New Study Indicates Growing Support for Vigilante Justice in Latin America

Latin America and the Caribbean

Across Latin America and the Caribbean, the number of people supporting the use of vigilantism, an indicator of distrust in law enforcement and judicial institutions, is significantly increasing according to a recent study by Vanderbilt University’s Latin American Public Opinion Project. Although the study, which is based on surveys from 2004 and 2014, shows that most people throughout the Americas do not support vigilantism, the findings highlight challenges in U.S. security assistance to many countries in Latin American and the Caribbean.

Citizen self-defense or vigilante groups have sprung up throughout Latin America and the Caribbean, taking arms to fight organized crime where many believe governments and institutions have failed. The results Source: Taringahave typically bred more instability.

A recent InSight Crime article indicates Latin America’s history boasts ample examples of how vigilantism often leads to more violence, from Colombia’s paramilitary groups, to Venezuela’s urban militias, to Mexico’s ‘autodefensa’ phenomena, to police militias in Brazil and police death squads in El Salvador and Honduras. In turbulent states like Michoacán, Mexico, organized citizen defense groups (“autodefensas”) rose up in 2013, frustrated with the government’s ineptitude at reining in violence and cartel influence. Yet, the state is now dealing with its highest crime and intentional homicide rates in years.

Despite examples of vigilantism stoking more problems than it solves, the Vanderbilt University study shows there was a significant increase in the number of people from Latin America and the Caribbean that do support citizens taking the law into their own hands from 2012 to 2014. In fact, the number of people supporting vigilantism in 2014 was greater than any other year for which surveys were taken from 2004 to 2012.

The twelve countries with the highest average support for vigilante justice (excluding the United States) are the following:

While indigenous culture in countries like Peru, Bolivia and Ecuador could be driving the high rates of approval in these countries, the increasing levels of support for vigilantism speaks to the dire state of institutional legitimacy throughout Latin America and the strong need to restore citizen’s faith and trust in law enforcement and judicial systems. This is especially true in countries such as Honduras, El Salvador and Mexico.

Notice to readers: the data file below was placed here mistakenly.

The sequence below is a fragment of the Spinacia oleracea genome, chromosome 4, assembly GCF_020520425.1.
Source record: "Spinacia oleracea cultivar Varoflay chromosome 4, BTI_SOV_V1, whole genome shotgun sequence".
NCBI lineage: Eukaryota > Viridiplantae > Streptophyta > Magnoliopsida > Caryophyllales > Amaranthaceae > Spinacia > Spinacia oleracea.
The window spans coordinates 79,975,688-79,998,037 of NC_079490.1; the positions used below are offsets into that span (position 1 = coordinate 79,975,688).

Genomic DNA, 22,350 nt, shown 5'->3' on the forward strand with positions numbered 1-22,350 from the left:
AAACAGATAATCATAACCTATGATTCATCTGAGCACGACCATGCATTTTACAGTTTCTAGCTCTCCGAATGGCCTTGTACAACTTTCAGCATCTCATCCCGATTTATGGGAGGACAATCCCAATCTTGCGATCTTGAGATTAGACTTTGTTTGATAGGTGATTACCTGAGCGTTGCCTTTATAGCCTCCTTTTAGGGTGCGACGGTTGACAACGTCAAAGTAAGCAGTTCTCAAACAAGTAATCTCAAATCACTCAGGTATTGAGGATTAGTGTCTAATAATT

The study also raises questions about U.S. assistance to Latin American and Caribbean security forces and whether our aid has had an impact on their effectiveness and accountability over the years. Since 2000, these twelve countries have collectively received over $5.1 billion in U.S. military and police assistance. Large portions of these funds go to security programs that bolster heavily militarized police and security forces. In Mexico alone, the United States spent over $545 million in security assistance and an additional $488 million on justice sector reform between FY 2011 and FY 2014. Despite this assistance, the legitimacy of the Mexican government and its institutions continues to dwindle.

President Obama’s request for $1 billion in aid to Central America to address the “root causes” driving migration north may indicate a possible shift in how the administration and lawmakers are thinking about U.S. aid to the sub-region. However there are widespread concerns about the bill’s provisions, and particularly the will of Central American leaders to implement the most crucial law enforcement and judicial reforms.

As the United States continues to review its aid to Latin American and Caribbean security forces, it will be important to factor in the citizen support for their law enforcement and judicial systems in order to determine ways forward and to evaluate future U.S. efforts. It may be time for the U.S. to rethink the nature of the initiatives it supports to ensure security throughout Latin America.

Gabrielle Acierno is a research fellow with the Center for International Policy and covers Latin American Rights & Security issues.